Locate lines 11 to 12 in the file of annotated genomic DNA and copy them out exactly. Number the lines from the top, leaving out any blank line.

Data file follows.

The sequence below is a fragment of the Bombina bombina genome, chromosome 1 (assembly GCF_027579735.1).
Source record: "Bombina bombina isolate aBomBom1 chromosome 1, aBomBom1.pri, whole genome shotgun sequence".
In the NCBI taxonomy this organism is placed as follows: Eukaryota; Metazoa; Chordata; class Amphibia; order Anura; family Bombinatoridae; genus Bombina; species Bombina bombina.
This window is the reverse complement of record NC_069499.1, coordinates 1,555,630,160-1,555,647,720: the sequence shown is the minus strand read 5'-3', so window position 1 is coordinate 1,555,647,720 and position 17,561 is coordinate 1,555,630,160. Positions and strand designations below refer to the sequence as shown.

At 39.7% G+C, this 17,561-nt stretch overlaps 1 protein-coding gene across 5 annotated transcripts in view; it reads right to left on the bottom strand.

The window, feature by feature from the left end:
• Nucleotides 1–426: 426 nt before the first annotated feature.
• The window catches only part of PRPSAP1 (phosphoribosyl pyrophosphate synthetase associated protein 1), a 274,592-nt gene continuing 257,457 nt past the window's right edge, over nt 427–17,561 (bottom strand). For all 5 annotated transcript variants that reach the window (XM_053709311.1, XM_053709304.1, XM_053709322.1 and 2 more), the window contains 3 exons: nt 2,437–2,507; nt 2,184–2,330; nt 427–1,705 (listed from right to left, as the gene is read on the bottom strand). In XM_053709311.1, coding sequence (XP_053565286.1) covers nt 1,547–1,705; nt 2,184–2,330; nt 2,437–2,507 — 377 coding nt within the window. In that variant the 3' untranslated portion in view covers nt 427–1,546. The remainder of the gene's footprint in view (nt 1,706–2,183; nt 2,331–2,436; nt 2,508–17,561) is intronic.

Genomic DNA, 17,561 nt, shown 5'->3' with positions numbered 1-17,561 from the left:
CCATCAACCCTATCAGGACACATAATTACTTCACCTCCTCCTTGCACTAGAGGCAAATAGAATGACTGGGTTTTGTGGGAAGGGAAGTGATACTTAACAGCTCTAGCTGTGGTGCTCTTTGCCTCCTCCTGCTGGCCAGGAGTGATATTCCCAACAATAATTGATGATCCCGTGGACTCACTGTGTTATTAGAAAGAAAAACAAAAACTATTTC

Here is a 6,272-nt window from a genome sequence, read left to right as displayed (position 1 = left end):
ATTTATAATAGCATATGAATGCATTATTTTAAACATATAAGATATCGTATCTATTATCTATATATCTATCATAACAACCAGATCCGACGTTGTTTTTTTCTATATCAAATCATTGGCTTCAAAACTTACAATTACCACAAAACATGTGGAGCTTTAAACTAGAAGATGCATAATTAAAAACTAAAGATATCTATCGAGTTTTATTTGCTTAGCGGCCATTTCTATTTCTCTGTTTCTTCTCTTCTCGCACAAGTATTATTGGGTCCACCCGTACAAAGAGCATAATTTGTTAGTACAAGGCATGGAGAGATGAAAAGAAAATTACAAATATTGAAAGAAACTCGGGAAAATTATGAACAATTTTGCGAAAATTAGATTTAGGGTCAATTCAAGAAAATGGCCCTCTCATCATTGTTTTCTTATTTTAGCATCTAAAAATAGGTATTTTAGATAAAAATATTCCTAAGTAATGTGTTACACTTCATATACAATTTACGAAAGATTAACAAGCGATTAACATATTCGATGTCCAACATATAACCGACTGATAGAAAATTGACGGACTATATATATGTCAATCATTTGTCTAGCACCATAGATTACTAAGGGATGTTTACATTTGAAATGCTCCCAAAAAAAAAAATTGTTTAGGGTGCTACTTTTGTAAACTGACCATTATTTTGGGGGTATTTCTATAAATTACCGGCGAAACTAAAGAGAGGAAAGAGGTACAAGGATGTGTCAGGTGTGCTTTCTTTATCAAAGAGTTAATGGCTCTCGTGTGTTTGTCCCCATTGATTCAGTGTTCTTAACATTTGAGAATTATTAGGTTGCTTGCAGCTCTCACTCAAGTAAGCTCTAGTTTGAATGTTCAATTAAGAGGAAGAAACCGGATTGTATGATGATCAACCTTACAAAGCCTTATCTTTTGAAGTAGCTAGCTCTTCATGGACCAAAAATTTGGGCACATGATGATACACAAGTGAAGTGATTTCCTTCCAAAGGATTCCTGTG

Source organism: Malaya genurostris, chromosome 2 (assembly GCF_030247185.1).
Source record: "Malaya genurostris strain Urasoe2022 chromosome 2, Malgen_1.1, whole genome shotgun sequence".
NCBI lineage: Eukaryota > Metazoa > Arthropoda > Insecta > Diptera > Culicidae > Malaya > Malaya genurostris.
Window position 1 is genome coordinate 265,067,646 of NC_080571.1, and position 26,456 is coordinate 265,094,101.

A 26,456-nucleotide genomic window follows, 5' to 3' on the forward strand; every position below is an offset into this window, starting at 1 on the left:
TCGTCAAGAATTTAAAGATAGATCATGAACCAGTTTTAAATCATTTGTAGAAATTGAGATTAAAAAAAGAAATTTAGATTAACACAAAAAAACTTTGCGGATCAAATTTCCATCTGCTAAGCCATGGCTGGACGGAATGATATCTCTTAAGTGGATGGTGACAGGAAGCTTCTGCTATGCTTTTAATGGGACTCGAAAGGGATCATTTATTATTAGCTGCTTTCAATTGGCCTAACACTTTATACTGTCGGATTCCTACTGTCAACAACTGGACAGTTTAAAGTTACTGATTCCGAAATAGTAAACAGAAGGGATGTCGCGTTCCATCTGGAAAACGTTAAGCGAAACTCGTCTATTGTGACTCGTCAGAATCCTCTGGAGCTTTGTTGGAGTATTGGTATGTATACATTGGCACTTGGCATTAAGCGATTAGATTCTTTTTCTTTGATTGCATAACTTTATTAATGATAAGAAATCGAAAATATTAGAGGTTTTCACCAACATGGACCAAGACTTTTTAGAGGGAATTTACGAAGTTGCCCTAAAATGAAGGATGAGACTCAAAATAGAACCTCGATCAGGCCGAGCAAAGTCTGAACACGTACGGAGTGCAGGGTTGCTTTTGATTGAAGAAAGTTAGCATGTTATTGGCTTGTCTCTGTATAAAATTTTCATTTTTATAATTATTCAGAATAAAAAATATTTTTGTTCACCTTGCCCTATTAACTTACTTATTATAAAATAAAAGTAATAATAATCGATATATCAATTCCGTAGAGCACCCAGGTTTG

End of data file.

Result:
Here is a 6,272-nt window from a genome sequence, read left to right as displayed (position 1 = left end):
ATTTATAATAGCATATGAATGCATTATTTTAAACATATAAGATATCGTATCTATTATCTATATATCTATCATAACAACCAGATCCGACGTTGTTTTTTTCTATATCAAATCATTGGCTTCAAAACTTACAATTACCACAAAACATGTGGAGCTTTAAACTAGAAGATGCATAATTAAAAACTAAAGATATCTATCGAGTTTTATTTGCTTAGCGGCCATTTCTATTTCTCTGTTTCTTCTCTTCTCGCACAAGTATTATTGGGTCCACCCGTACAAAGAGCATAATTTGTTAGTACAAGGCATGGAGAGATGAAAAGAAAATTACAAATATTGAAAGAAACTCGGGAAAATTATGAACAATTTTGCGAAAATTAGATTTAGGGTCAATTCAAGAAAATGGCCCTCTCATCATTGTTTTCTTATTTTAGCATCTAAAAATAGGTATTTTAGATAAAAATATTCCTAAGTAATGTGTTACACTTCATATACAATTTACGAAAGATTAACAAGCGATTAACATATTCGATGTCCAACATATAACCGACTGATAGAAAATTGACGGACTATATATATGTCAATCATTTGTCTAGCACCATAGATTACTAAGGGATGTTTACATTTGAAATGCTCCCAAAAAAAAAAATTGTTTAGGGTGCTACTTTTGTAAACTGACCATTATTTTGGGGGTATTTCTATAAATTACCGGCGAAACTAAAGAGAGGAAAGAGGTACAAGGATGTGTCAGGTGTGCTTTCTTTATCAAAGAGTTAATGGCTCTCGTGTGTTTGTCCCCATTGATTCAGTGTTCTTAACATTTGAGAATTATTAGGTTGCTTGCAGCTCTCACTCAAGTAAGCTCTAGTTTGAATGTTCAATTAAGAGGAAGAAACCGGATTGTATGATGATCAACCTTACAAAGCCTTATCTTTTGAAGTAGCTAGCTCTTCATGGACCAAAAATTTGGGCACATGATGATACACAAGTGAAGTGATTTCCTTCCAAAGGATTCCTGTG